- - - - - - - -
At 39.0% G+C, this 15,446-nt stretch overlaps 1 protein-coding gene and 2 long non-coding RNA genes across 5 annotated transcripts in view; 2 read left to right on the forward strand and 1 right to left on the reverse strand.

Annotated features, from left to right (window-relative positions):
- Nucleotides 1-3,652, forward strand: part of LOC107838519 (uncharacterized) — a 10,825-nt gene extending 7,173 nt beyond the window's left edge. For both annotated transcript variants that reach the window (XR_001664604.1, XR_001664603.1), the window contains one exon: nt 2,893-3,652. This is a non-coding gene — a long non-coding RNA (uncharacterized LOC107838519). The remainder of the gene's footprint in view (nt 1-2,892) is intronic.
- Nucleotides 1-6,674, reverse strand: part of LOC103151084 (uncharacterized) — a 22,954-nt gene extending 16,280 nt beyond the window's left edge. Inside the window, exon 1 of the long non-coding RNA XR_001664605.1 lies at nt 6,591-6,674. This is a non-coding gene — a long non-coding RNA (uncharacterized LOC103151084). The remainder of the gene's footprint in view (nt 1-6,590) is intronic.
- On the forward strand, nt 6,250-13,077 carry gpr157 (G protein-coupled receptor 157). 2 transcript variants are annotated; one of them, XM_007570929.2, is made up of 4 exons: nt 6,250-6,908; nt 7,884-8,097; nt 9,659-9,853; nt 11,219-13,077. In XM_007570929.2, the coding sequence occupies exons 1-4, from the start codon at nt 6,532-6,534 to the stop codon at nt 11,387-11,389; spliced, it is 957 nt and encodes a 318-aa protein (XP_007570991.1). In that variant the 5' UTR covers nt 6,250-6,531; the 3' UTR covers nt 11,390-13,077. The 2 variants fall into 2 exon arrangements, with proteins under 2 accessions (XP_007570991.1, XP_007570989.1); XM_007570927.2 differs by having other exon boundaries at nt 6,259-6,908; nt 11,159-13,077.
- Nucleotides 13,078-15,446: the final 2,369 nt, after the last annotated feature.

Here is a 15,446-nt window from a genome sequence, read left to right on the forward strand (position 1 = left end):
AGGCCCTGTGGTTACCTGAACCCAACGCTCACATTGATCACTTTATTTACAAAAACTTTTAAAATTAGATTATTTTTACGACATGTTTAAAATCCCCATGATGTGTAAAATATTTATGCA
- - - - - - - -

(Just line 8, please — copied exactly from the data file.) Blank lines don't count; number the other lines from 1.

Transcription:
AGGCCCTGTGGTTACCTGAACCCAACGCTCACATTGATCACTTTATTTACAAAAACTTTTAAAATTAGATTATTTTTACGACATGTTTAAAATCCCCATGATGTGTAAAATATTTATGCA